DEAR DR. DONOHUE: I am 78 and had polio when I was 17. I have lived with weakness on my left side. About a year ago, I started feeling a lot of fatigue. I saw an endocrinologist, who tested for low testosterone and thyroid. I took medicines that fixed both problems, but I still feel very fatigued. How do I determine if the fatigue is caused by postpolio syndrome? — T.M.
ANSWER: Postpolio syndrome does not mean that the polio virus has returned. It does mean that nerve cells adjacent to those attacked by polio are starting to shrink and die. Those nerve cells took over the work that the polio-killed nerve cells had done. This takes place many decades after the original attack. The result is muscle weakness and sometimes muscle pain. The most prominent symptom is fatigue.
No test proves postpolio syndrome. If a person has a doctor who knows what polio had done to that person’s muscles, he or she can detect whether new muscles have been added to the list of those that are not functioning. Rarely does such a lucky knowledge of doctor familiarity with the previous muscle involvement exist.
Fatigue, however, is a classic criterion of postpolio syndrome. If, in addition to fatigue, you have new muscle weakness or new muscle pain, then you can be quite sure it’s postpolio syndrome that’s to blame.
Although no medicine exists to reverse the weakness, therapy with nonexhausting exercise is helpful. For the fatigue that is so common with this syndrome, pacing yourself and taking rest breaks, even naps, during the day can restore pep.
A neurologist is the doctor you want to consult.
You’d be wise to contact Post-Polio Health International, an association dedicated to helping those who were stricken by polio and those who have post-polio syndrome. The phone number is 314-534-0475 and the website is www.post-polio.org.
TO READERS: Questions about breast cancer and its treatment are found in the booklet on that subject. To obtain a copy, write: Dr. Donohue — No. 1101, Box 536475, Orlando, FL 32853-6475. Enclose a check or money order (no cash) for $4.75 U.S./$6 Can. with the recipient’s printed name and address. Please allow four weeks for delivery.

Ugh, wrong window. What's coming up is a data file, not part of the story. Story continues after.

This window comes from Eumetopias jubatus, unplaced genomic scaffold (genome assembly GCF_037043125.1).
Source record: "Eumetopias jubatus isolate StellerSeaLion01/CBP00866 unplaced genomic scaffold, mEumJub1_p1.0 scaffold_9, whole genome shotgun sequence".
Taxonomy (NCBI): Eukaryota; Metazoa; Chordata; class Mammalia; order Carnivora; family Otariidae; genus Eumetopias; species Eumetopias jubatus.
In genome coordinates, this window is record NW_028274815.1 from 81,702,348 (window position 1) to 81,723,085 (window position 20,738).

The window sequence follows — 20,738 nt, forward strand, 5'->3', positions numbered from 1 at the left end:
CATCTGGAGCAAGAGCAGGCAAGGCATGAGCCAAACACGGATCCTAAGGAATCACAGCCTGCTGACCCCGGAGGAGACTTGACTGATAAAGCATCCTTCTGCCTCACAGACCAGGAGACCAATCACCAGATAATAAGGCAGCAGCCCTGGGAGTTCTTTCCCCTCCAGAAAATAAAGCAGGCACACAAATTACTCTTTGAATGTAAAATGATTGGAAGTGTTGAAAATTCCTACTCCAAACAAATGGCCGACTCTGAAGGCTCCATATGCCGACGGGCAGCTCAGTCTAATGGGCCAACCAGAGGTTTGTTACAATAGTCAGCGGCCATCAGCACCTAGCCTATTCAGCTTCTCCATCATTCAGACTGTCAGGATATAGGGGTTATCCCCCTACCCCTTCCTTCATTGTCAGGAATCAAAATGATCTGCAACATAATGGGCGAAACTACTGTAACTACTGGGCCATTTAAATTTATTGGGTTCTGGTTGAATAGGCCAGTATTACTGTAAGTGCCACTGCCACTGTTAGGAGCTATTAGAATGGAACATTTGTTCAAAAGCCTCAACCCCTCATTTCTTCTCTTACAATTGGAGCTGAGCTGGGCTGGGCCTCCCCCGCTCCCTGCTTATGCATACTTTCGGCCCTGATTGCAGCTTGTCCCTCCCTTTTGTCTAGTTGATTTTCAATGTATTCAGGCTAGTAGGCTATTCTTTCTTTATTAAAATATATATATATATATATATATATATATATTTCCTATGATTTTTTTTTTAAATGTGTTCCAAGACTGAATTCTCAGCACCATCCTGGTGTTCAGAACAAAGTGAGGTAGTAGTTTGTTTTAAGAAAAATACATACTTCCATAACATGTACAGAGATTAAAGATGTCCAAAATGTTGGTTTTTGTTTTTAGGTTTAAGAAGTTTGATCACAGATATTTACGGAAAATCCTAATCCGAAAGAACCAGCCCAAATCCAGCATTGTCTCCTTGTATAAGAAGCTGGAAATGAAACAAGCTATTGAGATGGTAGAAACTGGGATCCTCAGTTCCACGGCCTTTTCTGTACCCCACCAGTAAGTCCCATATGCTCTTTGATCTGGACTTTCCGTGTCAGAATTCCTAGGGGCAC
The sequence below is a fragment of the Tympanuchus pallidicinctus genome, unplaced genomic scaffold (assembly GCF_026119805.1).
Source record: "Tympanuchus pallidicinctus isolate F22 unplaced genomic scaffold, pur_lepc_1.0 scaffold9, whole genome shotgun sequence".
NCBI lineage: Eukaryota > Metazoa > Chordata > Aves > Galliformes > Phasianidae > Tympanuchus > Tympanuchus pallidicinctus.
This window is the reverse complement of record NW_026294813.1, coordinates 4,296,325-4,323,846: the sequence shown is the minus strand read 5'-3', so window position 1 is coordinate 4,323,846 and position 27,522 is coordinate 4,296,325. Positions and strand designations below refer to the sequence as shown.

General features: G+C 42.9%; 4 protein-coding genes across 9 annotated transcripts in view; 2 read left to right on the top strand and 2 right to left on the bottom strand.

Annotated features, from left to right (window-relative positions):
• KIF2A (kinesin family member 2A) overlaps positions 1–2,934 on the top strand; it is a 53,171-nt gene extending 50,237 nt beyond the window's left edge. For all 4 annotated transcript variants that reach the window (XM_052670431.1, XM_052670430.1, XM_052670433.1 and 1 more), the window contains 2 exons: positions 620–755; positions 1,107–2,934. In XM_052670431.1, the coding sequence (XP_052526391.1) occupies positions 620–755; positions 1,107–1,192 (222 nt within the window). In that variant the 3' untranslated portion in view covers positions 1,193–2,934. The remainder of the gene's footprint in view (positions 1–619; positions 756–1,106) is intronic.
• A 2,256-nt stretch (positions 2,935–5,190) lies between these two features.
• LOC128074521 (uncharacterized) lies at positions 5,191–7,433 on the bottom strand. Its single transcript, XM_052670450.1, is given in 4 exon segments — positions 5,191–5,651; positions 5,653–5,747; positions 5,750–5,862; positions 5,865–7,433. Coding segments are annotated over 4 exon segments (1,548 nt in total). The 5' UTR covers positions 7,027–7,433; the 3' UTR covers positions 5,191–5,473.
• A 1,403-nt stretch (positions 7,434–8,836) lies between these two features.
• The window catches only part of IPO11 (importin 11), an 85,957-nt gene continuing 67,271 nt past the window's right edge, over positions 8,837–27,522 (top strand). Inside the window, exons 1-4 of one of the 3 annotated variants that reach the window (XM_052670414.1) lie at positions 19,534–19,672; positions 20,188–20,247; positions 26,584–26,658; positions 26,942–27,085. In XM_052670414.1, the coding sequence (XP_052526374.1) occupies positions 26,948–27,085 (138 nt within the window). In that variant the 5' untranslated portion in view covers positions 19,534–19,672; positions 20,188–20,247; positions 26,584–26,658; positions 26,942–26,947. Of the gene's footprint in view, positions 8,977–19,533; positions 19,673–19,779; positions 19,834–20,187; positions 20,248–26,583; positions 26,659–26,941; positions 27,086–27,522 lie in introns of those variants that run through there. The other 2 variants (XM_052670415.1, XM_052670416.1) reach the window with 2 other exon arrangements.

DEAR DR. DONOHUE: I will be 81 this February. The most notable event in that time was congestive heart failure in 1997. This past May, three burly ambulance personnel had to lift me off the bathroom floor because I was unable to move. After half a dozen doctors prescribed many different tests, I still had no diagnosis. My new GP believes I had rhabdomyolysis. It would be wonderful to have a few words about it from you. — L.O.
ANSWER: Rhabdomyolysis (RAB-doe-my-OL-luh-siss) is something that makes me think of athletes exercising to exhaustion on hot days or Army recruits doing the same. That’s not true. It can happen to anyone. It’s massive damage to muscles, with release of their contents into the blood. Some of those materials cause kidney shutdown. Potassium released by the cells causes heartbeat irregularities. Overheating, crush injuries, high fever and heatstroke are some of its causes. The urine turns dark reddish-brown. Pain is prominent. It’s an emergency. If you did have it, you have made a complete recovery. Most young people do. Some older people don’t.
DEAR DR. DONOHUE: I have MRSA. I got it in the hospital after abdominal surgery. I have two young grandsons. I don’t want to pass it to them. I’ve been told that unless I have open sores and touch the sores, and then touch my grandsons, they cannot get infected. Is that true? — M.R.
ANSWER: MRSA (pronounced “mersa”) is a staph germ resistant to many of the commonly used antibiotics. You are not a threat to others or to your grandchildren. If you were, your doctors would not have released you from the hospital. I am sure that in the hospital you must have received the appropriate antibiotics. Your grandsons are not in danger of picking it up from you.
Dr. Donohue regrets that he is unable to answer individual letters, but he will incorporate them in his column whenever possible. Readers may write him or request an order form of available health newsletters at P.O. Box 536475, Orlando, FL 32853-6475. Readers may also order health newsletters from www.rbmamall.com.